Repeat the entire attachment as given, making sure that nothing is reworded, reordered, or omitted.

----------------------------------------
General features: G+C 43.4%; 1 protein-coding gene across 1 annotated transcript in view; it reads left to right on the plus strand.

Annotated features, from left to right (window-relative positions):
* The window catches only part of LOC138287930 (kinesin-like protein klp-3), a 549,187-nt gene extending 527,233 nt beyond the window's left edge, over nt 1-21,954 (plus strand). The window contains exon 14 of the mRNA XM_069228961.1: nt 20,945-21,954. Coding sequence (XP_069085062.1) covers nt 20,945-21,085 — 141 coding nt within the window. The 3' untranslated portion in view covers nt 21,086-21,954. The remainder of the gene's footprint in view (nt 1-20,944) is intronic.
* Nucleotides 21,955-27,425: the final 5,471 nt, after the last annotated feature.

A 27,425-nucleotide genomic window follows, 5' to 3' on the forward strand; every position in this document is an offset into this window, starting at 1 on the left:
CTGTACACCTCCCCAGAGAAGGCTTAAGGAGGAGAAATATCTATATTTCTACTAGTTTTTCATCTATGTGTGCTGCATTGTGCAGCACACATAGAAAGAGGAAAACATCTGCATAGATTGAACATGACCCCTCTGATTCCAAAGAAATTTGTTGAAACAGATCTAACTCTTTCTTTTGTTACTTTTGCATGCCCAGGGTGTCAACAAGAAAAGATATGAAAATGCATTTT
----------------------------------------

General features: G+C 43.4%; 1 protein-coding gene across 1 annotated transcript in view; it reads left to right on the plus strand.

Annotated features, from left to right (window-relative positions):
* The window catches only part of LOC138287930 (kinesin-like protein klp-3), a 549,187-nt gene extending 527,233 nt beyond the window's left edge, over nt 1-21,954 (plus strand). The window contains exon 14 of the mRNA XM_069228961.1: nt 20,945-21,954. Coding sequence (XP_069085062.1) covers nt 20,945-21,085 — 141 coding nt within the window. The 3' untranslated portion in view covers nt 21,086-21,954. The remainder of the gene's footprint in view (nt 1-20,944) is intronic.
* Nucleotides 21,955-27,425: the final 5,471 nt, after the last annotated feature.

A 27,425-nucleotide genomic window follows, 5' to 3' on the forward strand; every position in this document is an offset into this window, starting at 1 on the left:
CTGTACACCTCCCCAGAGAAGGCTTAAGGAGGAGAAATATCTATATTTCTACTAGTTTTTCATCTATGTGTGCTGCATTGTGCAGCACACATAGAAAGAGGAAAACATCTGCATAGATTGAACATGACCCCTCTGATTCCAAAGAAATTTGTTGAAACAGATCTAACTCTTTCTTTTGTTACTTTTGCATGCCCAGGGTGTCAACAAGAAAAGATATGAAAATGCATTTT